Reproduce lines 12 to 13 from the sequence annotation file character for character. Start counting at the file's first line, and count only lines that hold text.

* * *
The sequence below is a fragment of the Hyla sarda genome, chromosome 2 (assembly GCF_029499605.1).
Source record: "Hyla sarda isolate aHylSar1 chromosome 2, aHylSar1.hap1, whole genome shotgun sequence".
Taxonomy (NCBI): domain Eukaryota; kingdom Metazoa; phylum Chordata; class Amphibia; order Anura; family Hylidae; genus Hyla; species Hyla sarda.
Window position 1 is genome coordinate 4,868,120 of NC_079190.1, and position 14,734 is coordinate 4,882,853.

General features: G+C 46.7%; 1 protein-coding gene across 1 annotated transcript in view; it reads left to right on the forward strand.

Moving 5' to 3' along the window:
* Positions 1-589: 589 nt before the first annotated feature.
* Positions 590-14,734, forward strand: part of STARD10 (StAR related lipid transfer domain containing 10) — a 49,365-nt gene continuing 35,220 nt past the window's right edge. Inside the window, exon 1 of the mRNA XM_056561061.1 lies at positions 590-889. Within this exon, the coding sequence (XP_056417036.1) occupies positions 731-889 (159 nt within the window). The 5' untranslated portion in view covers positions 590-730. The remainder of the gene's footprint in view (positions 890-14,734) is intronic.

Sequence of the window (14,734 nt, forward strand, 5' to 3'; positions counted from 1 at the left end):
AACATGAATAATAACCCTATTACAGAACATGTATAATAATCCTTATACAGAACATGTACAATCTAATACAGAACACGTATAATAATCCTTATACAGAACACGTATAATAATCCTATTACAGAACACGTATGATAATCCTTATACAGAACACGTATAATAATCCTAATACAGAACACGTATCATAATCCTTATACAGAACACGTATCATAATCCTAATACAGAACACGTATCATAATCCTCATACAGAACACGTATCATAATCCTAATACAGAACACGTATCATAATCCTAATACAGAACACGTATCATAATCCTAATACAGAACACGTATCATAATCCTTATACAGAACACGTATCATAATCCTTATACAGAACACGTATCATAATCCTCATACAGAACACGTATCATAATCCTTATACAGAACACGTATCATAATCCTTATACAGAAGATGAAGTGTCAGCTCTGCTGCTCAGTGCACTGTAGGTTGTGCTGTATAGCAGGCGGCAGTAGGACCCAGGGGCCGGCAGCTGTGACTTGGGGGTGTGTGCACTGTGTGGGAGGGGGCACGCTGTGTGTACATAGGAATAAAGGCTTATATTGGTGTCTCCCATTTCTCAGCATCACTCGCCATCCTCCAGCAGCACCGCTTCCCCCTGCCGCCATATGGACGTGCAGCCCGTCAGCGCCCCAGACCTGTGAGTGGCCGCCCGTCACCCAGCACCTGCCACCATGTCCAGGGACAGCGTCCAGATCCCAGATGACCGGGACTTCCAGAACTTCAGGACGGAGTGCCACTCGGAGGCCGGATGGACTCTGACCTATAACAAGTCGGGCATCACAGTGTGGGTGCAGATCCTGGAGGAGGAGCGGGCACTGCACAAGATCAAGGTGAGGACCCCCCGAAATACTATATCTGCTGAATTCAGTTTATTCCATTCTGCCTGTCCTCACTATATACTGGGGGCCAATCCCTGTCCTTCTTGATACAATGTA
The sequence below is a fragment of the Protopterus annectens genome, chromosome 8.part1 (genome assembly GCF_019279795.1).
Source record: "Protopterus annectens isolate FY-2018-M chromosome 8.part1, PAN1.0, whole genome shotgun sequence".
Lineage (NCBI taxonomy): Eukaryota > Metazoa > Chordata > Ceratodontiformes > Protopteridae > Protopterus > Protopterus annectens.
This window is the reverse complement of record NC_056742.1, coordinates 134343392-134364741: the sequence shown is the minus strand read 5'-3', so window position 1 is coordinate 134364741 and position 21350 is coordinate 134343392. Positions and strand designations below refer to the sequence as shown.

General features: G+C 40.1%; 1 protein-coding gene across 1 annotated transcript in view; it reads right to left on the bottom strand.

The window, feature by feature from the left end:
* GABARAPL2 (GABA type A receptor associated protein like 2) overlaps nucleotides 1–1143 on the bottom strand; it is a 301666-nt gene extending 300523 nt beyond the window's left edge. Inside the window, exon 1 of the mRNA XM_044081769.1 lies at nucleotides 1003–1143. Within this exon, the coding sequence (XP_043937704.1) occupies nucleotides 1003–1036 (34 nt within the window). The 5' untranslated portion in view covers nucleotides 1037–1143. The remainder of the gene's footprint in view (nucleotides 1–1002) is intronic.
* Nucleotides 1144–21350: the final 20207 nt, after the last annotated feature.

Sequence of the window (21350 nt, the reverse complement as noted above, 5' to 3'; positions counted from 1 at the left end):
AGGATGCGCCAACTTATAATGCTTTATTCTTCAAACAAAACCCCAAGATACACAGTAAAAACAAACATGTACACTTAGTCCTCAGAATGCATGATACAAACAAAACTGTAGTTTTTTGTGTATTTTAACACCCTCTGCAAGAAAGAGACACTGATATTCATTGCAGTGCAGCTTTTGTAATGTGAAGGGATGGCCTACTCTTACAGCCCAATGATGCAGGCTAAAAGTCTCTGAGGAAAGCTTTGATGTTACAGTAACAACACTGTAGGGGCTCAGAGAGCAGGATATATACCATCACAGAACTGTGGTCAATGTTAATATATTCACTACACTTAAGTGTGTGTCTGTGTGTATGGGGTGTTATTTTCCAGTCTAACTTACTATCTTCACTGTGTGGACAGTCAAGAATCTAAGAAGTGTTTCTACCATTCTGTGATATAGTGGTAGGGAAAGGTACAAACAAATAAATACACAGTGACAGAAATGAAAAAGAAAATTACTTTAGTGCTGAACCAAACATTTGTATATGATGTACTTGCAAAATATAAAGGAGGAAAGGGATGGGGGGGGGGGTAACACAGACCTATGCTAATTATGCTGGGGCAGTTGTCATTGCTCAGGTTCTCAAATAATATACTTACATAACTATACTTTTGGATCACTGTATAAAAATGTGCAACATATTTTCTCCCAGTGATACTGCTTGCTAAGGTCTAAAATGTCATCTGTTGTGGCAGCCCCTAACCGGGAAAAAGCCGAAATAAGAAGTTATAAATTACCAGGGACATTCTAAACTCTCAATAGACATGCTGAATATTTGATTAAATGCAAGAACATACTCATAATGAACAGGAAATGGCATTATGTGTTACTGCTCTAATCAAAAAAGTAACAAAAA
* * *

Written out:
Source record: "Protopterus annectens isolate FY-2018-M chromosome 8.part1, PAN1.0, whole genome shotgun sequence".
Lineage (NCBI taxonomy): Eukaryota > Metazoa > Chordata > Ceratodontiformes > Protopteridae > Protopterus > Protopterus annectens.